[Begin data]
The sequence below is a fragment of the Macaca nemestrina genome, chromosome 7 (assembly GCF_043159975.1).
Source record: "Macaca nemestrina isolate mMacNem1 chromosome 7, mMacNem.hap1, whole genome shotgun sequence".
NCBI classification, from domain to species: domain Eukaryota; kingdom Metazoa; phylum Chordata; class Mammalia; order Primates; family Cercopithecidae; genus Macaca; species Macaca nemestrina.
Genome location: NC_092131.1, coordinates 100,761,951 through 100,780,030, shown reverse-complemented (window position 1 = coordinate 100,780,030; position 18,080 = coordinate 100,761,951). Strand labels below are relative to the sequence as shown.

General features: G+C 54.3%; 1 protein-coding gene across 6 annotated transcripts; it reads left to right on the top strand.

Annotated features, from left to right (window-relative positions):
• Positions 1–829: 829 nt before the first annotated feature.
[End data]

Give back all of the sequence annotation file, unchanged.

The sequence below is a fragment of the Macaca nemestrina genome, chromosome 7 (assembly GCF_043159975.1).
Source record: "Macaca nemestrina isolate mMacNem1 chromosome 7, mMacNem.hap1, whole genome shotgun sequence".
NCBI classification, from domain to species: domain Eukaryota; kingdom Metazoa; phylum Chordata; class Mammalia; order Primates; family Cercopithecidae; genus Macaca; species Macaca nemestrina.
Genome location: NC_092131.1, coordinates 100,761,951 through 100,780,030, shown reverse-complemented (window position 1 = coordinate 100,780,030; position 18,080 = coordinate 100,761,951). Strand labels below are relative to the sequence as shown.

General features: G+C 54.3%; 1 protein-coding gene across 6 annotated transcripts; it reads left to right on the top strand.

Annotated features, from left to right (window-relative positions):
• Positions 1–829: 829 nt before the first annotated feature.